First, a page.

A Semi-Autographical Directorial Debut
Greta Gerwig’s directorial debut follows Christine ‘Lady Bird’ McPherson (Saoirse Ronan) through her final year of high-school in the early 2000s. The film is semi-autobiographical – Gerwig herself attended a Catholic school in Sacramento.
The narrative centers around Lady Bird’s turbulent relationship with her mother (Laurie Metcalf) who encourages her to work hard and be realistic, while Lady Bird won’t give up on the romantic dream of attending an expensive New York college. It’s a fascinating character study that explores the tension between a child’s big dreams, and the bumpy road to discovering the real world.
Saoirse Ronan is, as we have come to expect, excellent. She captures the strange and awkward see-saw from childhood to adulthood. Lady Bird delights in childish jokes with her best friend while battling frustration with her mother’s constant calls for self-improvement.
The Unselfconscious Confidence of Adolescence
Much of the film’s comedy comes from the unselfconscious confidence of adolescence. Lady Bird’s refusal to accept her limited maths skills, and her beau Kyle’s knowing statements on how the government is using cell phones to track us all.
It would be all too easy for such a personal film to become self-indulgent, but the direction is rigorous, and it was refreshing to leave the cinema after almost exactly 90 minutes. None of the scenes felt superfluous. Some moved the story along, while others were simply comedic moments that felt right at home with the family drama.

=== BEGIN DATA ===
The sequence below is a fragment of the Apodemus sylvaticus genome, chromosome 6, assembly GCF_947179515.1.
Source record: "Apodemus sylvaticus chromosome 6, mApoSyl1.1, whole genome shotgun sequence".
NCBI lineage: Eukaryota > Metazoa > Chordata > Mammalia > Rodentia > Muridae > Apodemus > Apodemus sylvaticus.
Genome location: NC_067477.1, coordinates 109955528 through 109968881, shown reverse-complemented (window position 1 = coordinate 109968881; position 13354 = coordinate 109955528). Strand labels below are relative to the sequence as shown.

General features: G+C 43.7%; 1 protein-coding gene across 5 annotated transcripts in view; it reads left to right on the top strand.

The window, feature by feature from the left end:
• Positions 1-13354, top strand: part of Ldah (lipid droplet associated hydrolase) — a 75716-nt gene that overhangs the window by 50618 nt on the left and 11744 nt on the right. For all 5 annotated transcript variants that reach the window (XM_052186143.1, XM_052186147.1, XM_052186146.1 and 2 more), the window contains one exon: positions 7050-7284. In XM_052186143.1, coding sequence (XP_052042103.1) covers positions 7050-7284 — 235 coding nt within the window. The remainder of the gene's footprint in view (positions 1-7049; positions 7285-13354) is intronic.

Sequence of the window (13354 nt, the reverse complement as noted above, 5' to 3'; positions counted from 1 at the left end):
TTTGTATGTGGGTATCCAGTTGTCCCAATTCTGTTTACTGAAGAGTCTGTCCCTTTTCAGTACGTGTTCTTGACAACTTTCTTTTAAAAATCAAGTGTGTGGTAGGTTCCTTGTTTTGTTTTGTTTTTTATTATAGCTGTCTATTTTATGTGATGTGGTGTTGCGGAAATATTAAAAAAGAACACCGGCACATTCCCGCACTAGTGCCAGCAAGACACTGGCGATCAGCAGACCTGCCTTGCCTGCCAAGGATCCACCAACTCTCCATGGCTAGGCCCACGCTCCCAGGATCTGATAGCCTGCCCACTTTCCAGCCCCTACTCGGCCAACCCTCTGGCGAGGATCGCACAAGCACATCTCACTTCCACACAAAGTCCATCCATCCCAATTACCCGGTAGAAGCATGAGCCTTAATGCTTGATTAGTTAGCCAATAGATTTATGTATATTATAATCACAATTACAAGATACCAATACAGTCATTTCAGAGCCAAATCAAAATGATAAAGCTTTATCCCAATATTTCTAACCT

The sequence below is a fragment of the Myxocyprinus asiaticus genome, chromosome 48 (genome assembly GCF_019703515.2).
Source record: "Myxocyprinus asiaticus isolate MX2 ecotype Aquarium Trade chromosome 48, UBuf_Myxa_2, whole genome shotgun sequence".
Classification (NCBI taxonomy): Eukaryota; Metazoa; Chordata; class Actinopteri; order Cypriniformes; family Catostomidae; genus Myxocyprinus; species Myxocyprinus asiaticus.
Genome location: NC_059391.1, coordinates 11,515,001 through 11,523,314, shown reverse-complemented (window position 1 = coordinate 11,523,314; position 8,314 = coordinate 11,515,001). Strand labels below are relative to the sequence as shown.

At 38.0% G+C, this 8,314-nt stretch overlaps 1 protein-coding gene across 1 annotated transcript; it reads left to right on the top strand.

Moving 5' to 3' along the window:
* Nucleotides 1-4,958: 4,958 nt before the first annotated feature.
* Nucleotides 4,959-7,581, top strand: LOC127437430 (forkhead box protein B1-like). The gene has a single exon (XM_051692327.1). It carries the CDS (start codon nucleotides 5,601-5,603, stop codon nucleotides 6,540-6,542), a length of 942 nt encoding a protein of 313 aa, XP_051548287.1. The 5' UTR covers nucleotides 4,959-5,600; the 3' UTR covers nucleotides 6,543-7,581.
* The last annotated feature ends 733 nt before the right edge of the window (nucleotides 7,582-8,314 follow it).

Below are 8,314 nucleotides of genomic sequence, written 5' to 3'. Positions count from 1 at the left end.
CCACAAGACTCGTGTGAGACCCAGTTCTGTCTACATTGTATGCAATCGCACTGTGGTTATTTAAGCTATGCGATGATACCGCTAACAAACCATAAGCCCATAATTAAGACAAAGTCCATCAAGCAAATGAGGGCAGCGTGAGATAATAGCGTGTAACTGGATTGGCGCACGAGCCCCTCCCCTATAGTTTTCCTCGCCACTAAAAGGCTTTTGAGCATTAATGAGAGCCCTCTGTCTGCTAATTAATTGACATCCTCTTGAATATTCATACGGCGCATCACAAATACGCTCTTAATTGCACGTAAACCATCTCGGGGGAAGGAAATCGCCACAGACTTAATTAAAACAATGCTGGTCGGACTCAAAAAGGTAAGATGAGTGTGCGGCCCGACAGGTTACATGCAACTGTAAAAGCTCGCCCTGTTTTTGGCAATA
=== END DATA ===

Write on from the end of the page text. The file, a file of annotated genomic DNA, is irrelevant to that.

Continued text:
There are the typical teen-movie moments – a first boyfriend, a new best friend, first-time sex, and of course, the prom. There are stock teen characters too – the mysterious Kyle and the popular girl Jenna. But almost all of it rings true. None of the teenagers seem impossibly cool.
You see the teens fumbling their lines as they negotiate their grown-up identities. Even the exotic Jenna, whom Lady Bird sees as impossibly gorgeous, doesn’t want to leave Sacramento and ‘just’ wants to be a mom. Although the prom plays a redemptive role, there isn’t a magic makeover or the crowning of a new prom queen. It’s just another beautifully painted vignette of an important moment in a teenage girl’s life.
A Bright and Breezy Feature
Visually, the film is bright and breezy. Despite the sunshine, Lady Bird sees Sacramento as unforgivably dull – “the mid-west of California”. It’s difficult to take this as anything more than an adolescent desire to break free from her family and carve her own identity.
Gerwig has said she wanted the film to feel “like a memory” and the bright sunshine and color palette of pinks, blues, and yellows achieve this without becoming overly whimsical.
However, tv sets playing news items about the Iraq war seemed like a somewhat forced way to reference the time-period of the film. 2002 just doesn’t yet seem long enough ago to have its own visual shorthand. Seeing Lady Bird arrive at a house party to Justin Timberlake’s ‘Cry me a river’ does the job well enough.
Ultimately, the time and the setting of the film, though so obviously personal to Gerwig, don’t matter. Anyone who has experienced the comically heightened emotions and self-importance of being a teenager should find something to relate to here. It’s a hugely enjoyable watch that pulls off the balancing act of portraying both the pain and the sheer joy of finding your place in the world, and in your family.